“YTA. Just because you have a child doesn’t automatically give you priority over others. If the bus is too crowded, take a cab. Otherwise, you’re going to have to deal with the downside of public transportation.”
“You were frustrated at the response because you’re so accustomed to getting your way. I, too, have a child the same age. Plan better.” – Apprehensive-West545
“You know where I am. It is always the other way around: children sit on the bus, so it’s safer for them when the bus is moving, turning, stopping, or accelerating. I would fall a lot as a kid if I was forced to stand. Maybe our bus drivers are crazy in the way they drive.”
“But then my mom would be standing above me; or if it was me and my sister and my mom. My sister and I would take one sit and my mom the other, but she would stand up if someone in need entered the bus (like an elderly person, one visibly pregnant or disabled).”
“It was common to give up your spot if someone was visibly in distress, like a regular person that looks like they are struggling or close to collapsing. And people actually often stood up to give up a place to sit for a child as well or a parent with a child, but it was voluntary. I have never seen any parent demand it.”
“It’s crazy that people are behaving like OP nowadays. Are there many people that impolite and entitled nowadays?” – Wallaby-Visible
“This is what my mother does if we were on public transport when I was young. If there’s only one available seat, she stands while I sit. OP’s child is five, so I’m giving her leeway on thinking they have to sit together or close to each other.”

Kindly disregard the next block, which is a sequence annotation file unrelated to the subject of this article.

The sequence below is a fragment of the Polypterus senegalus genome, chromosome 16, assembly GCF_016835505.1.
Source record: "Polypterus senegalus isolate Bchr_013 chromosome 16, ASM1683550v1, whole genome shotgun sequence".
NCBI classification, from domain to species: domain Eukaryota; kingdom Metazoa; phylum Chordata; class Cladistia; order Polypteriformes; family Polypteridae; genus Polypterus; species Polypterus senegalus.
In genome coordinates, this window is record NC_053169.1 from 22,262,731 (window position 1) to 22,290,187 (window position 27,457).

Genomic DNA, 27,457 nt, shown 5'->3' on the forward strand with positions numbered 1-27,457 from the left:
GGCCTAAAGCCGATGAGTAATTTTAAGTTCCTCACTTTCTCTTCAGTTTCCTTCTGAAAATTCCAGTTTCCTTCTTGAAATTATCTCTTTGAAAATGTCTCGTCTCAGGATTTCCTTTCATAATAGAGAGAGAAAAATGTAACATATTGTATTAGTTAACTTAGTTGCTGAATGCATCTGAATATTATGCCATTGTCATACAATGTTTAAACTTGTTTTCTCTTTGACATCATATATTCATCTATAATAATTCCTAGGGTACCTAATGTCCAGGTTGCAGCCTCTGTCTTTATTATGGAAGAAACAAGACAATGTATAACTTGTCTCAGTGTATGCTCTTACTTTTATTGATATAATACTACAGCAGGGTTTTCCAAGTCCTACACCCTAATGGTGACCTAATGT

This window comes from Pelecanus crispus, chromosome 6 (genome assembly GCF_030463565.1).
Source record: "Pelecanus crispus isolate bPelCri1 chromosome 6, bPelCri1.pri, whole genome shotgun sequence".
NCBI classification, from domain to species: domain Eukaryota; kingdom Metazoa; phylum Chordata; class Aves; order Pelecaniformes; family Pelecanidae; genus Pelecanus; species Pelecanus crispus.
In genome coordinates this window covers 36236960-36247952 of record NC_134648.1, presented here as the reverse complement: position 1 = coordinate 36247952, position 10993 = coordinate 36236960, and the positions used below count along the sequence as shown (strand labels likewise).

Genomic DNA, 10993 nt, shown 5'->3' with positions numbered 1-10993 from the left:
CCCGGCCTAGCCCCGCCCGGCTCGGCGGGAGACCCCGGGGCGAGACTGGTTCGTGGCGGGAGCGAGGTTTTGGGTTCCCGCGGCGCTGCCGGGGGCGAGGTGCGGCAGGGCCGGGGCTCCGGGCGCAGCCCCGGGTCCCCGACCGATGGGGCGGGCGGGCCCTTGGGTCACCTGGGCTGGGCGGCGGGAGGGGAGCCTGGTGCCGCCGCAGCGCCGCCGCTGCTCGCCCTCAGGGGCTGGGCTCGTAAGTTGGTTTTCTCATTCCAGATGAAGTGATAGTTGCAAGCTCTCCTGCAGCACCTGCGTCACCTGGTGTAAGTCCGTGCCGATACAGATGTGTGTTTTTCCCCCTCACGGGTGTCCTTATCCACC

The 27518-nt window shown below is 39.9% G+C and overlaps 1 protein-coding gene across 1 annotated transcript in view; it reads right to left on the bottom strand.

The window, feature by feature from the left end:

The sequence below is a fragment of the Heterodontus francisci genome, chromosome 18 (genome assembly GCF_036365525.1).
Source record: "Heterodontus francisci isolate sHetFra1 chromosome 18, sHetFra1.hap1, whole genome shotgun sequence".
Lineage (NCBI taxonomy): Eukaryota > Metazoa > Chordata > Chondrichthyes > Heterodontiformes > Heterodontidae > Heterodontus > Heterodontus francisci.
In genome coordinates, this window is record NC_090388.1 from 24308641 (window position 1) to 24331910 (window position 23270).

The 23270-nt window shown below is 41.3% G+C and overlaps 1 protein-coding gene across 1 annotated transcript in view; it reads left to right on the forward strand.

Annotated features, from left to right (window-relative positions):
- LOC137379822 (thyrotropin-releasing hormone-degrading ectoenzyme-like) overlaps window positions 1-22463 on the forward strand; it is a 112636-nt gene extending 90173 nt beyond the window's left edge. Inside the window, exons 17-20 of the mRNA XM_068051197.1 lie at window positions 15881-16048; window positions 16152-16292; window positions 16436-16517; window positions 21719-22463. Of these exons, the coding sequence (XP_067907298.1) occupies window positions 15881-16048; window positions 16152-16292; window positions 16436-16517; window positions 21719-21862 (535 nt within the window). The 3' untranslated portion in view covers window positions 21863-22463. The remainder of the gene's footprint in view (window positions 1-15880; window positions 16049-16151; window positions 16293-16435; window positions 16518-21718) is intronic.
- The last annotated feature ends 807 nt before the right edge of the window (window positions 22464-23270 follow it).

“But yeah, you’re gonna have to do that without making a wheelchaired person move for your own convenience. YTA, OP.” – HotShotWriterDude
“You both can stand and just deal. People do it on trains and subways all the time. It seems OP only cares about ‘being tired and exhausted’ when her request is creating a hardship for a disabled person and somehow rationalizes that she might not be TA. It’s mind-blowing how self-absorbed and privileged some people are, especially those with kids.” – Zealousideal_own9621
“I caught buses when my daughter was little, and they do need to be seated on a bus because it stops and starts, and little kids fly away easily in that situation, so often, but I just put her on my lap especially if the bus was crowded. It would NEVER have occurred to me to ask a person in a wheelchair or an old person to move for either of us.” – Kind_Tea_8871
“YTA, OP. Once on a bus trip, when my three-year-old son and I stood, allowing the disabled person to sit, my boy initiated a bubbly conversation, commenting on the man’s ‘chairbicycle,’ as my son then called them.”
“He had admired these ‘veekles’ (another of his words) very much, ever since he’d spent his first birthday, and every day of the week following, at his great-grandmother’s nursing home in a remote city. So many chairbicycles and veekles there!”
“Our bus ride that day seemed over much too soon. Both my son and his new friend became immediately glum-faced when I pulled the bell and began to gather our belongings. My son was also very sorry that his baby brother, deeply asleep in a Snugli carrier, had ‘missed the whole thing!’; and his new friend agreed.”
“I regret that the dense, pushing scrum of departing passengers made it impossible to exchange contact info. I’d have loved to have brought my boys again to visit the charming man we’d just met. But people like us don’t often have business cards on hand.” – AffectionatePoet4586
“Before I became a mom myself, I saw stuff like this post a lot and decided then and there not to be that way.”
“When my kid and I had to take the bus, I folded the stroller up, stuck my kiddo in my lap, and took up as little space as possible because being a parent doesn’t entitle you to encroach on the space of others.”
“It’s not hard to be kind and considerate. I despise people sometimes. YTA.” – justthewayyouare
Shaking their heads, the subReddit couldn’t believe that the OP felt like this was the best option for her and her child. Not only could she have asked someone else for their seat, but she also could have monitored her reaction to the disabled person when they declined.